Around the time of the attack on the gardener mentioned above, two other acts of violence happened, but this time the victims were white and the perpetrators of North-African descent. The first one was a horrific murder of a 12 year-old girl by an Algerian woman (who seems to have psychiatric problems), and an 18 year-old boy who was stabbed to death during a fight outside a disco club. These awful events were instrumentalised by the far-right as examples of “anti-white racism” and that immigrants are a security threat. A number of far-right groups have taken it to the streets to protest against immigration, most of them linked to Éric Zemmour’s far right party Reconquest. Fascist vigilante militia had started to roam the streets in the city of Lyon, for example, knives out and yelling racist insults to the passers-by. This type of vigilante militia going on the streets and intimidating or attacking people is called “ratonnade” in French, and was very common during the Algerian independence war in the 1950-60s. The number of ratonnades has significantly increased under Marcon. Soon after the killing by the police of Nahel, a French teenager of North-African descent, young people took to the streets to express their anger at being the victims of police violence. There were also more peaceful protests to commemorate his death. In parallel, the far-right militias and fascist groups such as GUD (Groupe Union Défense), Génération Identitaire, Alvarium and others have initiated several ratonnades in various cities across the country during night-time, and have also gathered during daylight in public places and launched appeals to start a “racial civil war”. Some fascist individuals have also called on Telegram groups to go to the peaceful protest for Nahel and start beating up people there. However, the police didn’t seem to be alarmed by this violence, and very few arrests were made. 

In addition to the ratonnades, some far-right fascist groups have started to put anti-immigration banners and posters in the neighbourhoods where the majority of the population is non-white (although not necessarily immigrant). For instance, in November 2023, a number of posters inscribed “French people, immigration kills” were displayed in a social housing neighbourhood by the local cell of the Action Française, a far-right monarchist political movement originally founded in 1899. The neighbourhood has a mixed population of both white and people of color, some French and some legal immigrants, and it is not particularly known for having the “classic” problems that social housing projects are victims of (drug trafficking, violence, extreme poverty, etc.). This type of posters and banners have cropped up in various places in neighbourhoods like this one, and have made its non-white inhabitants feel unsafe.


Posters from Action Française at the entrance of a social housing neighbourhood in the suburbs of Paris, November 2023.

The French authorities do not seem to take any concrete steps to address this violence. It is no wonder, since 60% of the police force intended to vote for Marine Le Pen in 2022

Two recent examples give a sense of how the police forces and the far-right are so well connected. The first one is when an ex-cop dressed up as a fake police officer from the BRAV-M (The Brigade for the Repression of Motorized Violent Action) and went to the TV show TPMP mentioned above, and launched a protest appeal in support of the police-officer who killed Nahel. This man has openly stated his support for the two far right parties, Rassemblement National (RN, Marine Le Pen’s party) and Reconquête (Éric Zemmour’s party). The second example is when 500+ neo-nazis from the Comité du 9-Mai (9th May Committee), a fascist group created in the memory of one of their members’ death on that day in 1994, marched across the streets of Paris in early May 2023, completely unbothered and even protected by the gendarmerie and police forces while the pension reform protests were violently repressed a few streets away. 

The swarming of these far-right groups and militias is increasingly visible in past years. The common pattern is that although some of them are officially banned, they are reborn under similar names, much like a phoenix or a hydra. Génération Identitaire (Generation Identity) is one example, famous for their “Defend Europe” crusade in the Pyrénnées mountains a few years ago. It was banned in 2021 due to its violent actions that even Macron’s government couldn’t deny. However, its members still gather together but their groups have taken up other names. Moreover, GI was the youth wing of Les Identitaires, which is one of the largest far-right militant groups in France, with a European outreach. Another important point is that, unlike the left where different opinions mean that groups won’t necessarily join forces together in a protest, these far-right militias go beyond different takes on specific topics (e.g. immigration, anti-zionism, etc.) and unite under the same ideology, coming together during protests or public events. This united front allows them to be fluid and flexible enough in front of authorities. Oftentimes, members of one group are also members of other groups; these groups don’t see each other as competing in the ideology pit, but rather as different cells of the same body, fulfilling different tasks.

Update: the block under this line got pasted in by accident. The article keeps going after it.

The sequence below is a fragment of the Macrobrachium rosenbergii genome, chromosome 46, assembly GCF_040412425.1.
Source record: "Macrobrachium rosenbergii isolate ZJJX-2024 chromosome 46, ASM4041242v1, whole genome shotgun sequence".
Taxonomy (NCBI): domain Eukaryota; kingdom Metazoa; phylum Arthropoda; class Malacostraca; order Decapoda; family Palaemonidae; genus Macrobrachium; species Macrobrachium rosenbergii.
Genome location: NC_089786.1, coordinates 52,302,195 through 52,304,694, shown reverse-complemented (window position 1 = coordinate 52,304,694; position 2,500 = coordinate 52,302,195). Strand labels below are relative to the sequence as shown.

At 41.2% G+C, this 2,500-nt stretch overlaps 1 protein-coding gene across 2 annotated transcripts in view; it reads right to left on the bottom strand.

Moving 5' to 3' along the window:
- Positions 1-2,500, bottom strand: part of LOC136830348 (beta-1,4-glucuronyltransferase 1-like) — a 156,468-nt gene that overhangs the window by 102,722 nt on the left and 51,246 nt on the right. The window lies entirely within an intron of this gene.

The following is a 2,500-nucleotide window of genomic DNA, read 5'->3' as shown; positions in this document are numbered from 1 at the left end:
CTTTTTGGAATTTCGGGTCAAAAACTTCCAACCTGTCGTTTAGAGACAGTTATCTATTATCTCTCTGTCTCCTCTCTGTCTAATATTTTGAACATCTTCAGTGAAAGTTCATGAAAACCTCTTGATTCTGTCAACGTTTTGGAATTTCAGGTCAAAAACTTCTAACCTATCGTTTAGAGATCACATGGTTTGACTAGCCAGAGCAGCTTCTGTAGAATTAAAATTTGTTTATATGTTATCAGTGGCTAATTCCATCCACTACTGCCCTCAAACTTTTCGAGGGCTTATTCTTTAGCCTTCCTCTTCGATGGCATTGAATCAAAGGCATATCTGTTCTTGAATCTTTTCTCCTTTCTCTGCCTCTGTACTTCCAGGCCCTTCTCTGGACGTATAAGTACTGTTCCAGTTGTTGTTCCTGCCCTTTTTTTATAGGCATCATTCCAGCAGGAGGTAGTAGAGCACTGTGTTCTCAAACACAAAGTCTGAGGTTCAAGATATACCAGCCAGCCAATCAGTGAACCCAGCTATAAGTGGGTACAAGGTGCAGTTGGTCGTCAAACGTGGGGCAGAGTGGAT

With the media controlled by far-right or conservative oligarchs, and with the Left having largely lost its roots in working class neighbourhoods, people are left prey to disorientation campaigns. The only place where the Left can communicate in some way with the population is online, where a number of independent and left-leaning media exist (Médiapart, Le Média, Blast, etc.), but the outreach is still limited to urban, middle-class, young, intellectual readers and viewers. And certainly this form of communication is not sufficient to counter the far-right propaganda. The main places where this can take place are workplaces and neighbourgoods.

Unfortunately, the French Left is far from engaging in a united front approach and far from being able to propose a credible alternative to the stream of neoliberal and conservative ideas flowing freely in France. The media is not just muzzled but used as a megaphone for the far-right ideology. Immigrants are intimidated daily not just by the police, but by fascist vigilantes. Nonetheless, the recent protests coming from the agricultural sector have brought on some hope. While the majority of farmers are affiliated with the corporate union FNSEA, a smaller union called Confédération Paysanne (Peasant’s Confederation), affiliated with Via Campesina, have been very vocal about their anti-fascist ideas, demanding ecological solutions to their struggles rather than business-as-usual solutions. The recent protests against the immigration law are also a glimmer of hope. These add to the recent protests against the pension reform, and the protests after the killing of Nahel. Some years ago, the gilets jaunes (Yellow Vests) movement shook French society. There is huge power in the hands of the French working class, with its long traditions of struggle. But more needs to be done in terms of countering the far-right and neo-nazi threats, and that means proper political strategising and united action coming from the Left.